There are several new initiatives in the Pittsburgh region that focus on welcoming newcomers: Mayor Bill Peduto’s Welcoming Pittsburgh initiative, the ¡Hola Pittsburgh! Partnership aimed at attracting U.S. Latinos to the region, and of course ImaginePittsburgh.com, a virtual concierge of LIVE-WORK-PLAY options across the 10 county region.
Considering these various efforts underscores for me something I sometimes forget: being comfortable with people from different cultures is an acquired trait.
I was born in Karlsdorf (now Karlovac) in Yugoslavia, a region once populated by Germans. Despite the challenges, my country was for generations a relatively peaceful melting: Bosnian Muslims, Catholic Croats and Orthodox Serbs – like me – lived in relative harmony, and intermarriages were common. I loved the street signs in dual languages, two alphabets and the lovely dialects. Later, while living in London, I rediscovered how awesome and complete feels to live among people from all around world.
My next cosmopolitan embrace was marring a Pittsburgher, and raising our children in four countries. I loved providing them with the eye-opening privilege of living abroad. While living in Harare, Zimbabwe our sons celebrated United Nations day each October, with a parade of local residents decked out in their traditional costumes representing 62 nations under 62 different flags! Our sons’ precious friends Khizar, Olle, Maka, Madhavi, Max, Bojan and Ousmane opened our hearts forever.
More recently, I was delighted to be a part of the crowd in downtown Pittsburgh for the El Gran Combo / Hola Pittsburgh concert. I was moved by the warmth and enthusiasm I felt all around me as Latinos from southwestern Pennsylvania and beyond reveled in rhythm and spirit of the day. I admit I lost my voice to happy cries a few times. In short, multicultural environments make me happy.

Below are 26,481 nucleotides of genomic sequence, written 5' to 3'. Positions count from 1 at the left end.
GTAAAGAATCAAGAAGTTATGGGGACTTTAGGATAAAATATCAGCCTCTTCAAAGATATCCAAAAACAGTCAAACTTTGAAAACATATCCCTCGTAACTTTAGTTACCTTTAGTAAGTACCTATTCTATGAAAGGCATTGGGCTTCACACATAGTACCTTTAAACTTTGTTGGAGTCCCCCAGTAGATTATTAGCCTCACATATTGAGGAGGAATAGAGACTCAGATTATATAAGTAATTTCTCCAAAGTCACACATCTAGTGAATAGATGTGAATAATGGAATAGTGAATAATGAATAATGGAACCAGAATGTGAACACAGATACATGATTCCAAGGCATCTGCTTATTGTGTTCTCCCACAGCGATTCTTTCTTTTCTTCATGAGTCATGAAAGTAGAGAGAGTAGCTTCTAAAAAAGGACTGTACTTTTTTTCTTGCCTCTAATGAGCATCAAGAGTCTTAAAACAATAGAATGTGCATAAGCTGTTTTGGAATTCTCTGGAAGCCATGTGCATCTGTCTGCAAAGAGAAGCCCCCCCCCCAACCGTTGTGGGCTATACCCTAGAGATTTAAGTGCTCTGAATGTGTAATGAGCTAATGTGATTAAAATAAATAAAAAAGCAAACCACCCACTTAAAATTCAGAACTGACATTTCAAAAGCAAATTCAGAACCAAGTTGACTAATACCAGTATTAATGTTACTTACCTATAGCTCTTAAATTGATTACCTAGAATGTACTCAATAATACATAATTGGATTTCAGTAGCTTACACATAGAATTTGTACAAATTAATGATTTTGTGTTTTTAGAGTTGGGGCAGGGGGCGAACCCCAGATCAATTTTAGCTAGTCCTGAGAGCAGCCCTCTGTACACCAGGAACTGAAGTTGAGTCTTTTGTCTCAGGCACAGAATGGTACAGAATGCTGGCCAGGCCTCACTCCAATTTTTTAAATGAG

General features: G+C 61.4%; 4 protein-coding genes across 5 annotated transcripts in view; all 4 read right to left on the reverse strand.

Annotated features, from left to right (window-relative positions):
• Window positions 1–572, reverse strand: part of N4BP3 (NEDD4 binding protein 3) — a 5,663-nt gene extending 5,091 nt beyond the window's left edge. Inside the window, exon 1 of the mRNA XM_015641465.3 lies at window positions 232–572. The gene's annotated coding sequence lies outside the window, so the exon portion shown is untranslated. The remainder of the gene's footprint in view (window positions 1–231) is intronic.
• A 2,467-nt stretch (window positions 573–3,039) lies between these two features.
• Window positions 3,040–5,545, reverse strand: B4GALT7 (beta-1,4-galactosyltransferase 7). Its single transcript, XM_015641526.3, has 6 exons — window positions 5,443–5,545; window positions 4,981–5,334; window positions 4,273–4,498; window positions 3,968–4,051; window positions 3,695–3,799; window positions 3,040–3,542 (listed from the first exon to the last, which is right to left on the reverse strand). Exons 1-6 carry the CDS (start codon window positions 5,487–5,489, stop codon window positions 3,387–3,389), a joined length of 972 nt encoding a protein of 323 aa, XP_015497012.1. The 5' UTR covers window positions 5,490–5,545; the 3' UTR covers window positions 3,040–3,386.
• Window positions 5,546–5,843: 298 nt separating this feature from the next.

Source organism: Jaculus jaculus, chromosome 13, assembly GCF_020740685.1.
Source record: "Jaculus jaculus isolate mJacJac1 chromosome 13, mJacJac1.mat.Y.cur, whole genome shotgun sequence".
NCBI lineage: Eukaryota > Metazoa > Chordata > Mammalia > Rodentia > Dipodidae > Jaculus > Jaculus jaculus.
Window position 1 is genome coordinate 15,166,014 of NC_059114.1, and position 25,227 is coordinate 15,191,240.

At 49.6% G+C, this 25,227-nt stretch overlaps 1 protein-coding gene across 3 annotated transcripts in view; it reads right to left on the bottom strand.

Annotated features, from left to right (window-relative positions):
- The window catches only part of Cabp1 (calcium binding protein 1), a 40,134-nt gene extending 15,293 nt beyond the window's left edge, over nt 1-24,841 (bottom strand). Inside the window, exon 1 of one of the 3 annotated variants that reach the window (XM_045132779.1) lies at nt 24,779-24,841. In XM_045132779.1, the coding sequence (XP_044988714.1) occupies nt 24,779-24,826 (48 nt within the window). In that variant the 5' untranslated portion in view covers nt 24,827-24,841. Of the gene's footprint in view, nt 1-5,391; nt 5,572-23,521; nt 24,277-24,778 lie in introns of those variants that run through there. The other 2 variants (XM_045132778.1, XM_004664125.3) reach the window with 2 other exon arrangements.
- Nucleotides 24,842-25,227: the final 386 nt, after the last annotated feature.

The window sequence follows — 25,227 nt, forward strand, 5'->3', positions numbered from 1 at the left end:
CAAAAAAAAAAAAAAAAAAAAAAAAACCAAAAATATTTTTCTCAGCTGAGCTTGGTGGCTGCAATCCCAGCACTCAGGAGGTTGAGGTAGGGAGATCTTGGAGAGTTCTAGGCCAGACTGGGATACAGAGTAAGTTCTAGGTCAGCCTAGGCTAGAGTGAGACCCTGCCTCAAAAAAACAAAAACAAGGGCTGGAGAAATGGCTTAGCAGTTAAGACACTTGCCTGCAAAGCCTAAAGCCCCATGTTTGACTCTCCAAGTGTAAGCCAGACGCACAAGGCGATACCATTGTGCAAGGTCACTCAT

Yet I understand that for some Pittsburghers, welcoming those of us with accents takes some practice. Lucy from England couldn’t buy butter, Clare from Welles couldn’t order water, or Daniella from Brazil burrito. I know this city I’ve happily called home for the past seven years suffered mightily after the collapse of the region’s steel industry. But now, as our region is growing younger and more diverse, inevitably Pittsburghers will be extending a friendly hand to newcomers, even ones who don’t speak the Queen’s English (though frankly, neither do yinz).
So what we can do? I propose we each try to strengthen our cross-cultural skills. Perhaps one place to start is by recalling and reconnecting with our own immigrant past and all that was positive about it. The many old churches and synagogues that have writing in foreign languages on their stained glass windows reminds us that desire to cherish ones native language and culture is not new; but it doesn’t mean we don’t embrace the new culture and language, too. Develop the habit of walking around Oakland and on college campuses. Come to the city concerts, and skip the folding chairs, the better to move around, meet and communicate with people.
If we can each open our hearts and more warmly and loudly embrace our immigrant neighbors and other newcomers as we do our close-knit, long-time friends, if we can free ourselves to be a little more forthcoming with bonding and warmth and hugs, it will be good not only for our region’s prosperity, but our hearts will be bigger, too.
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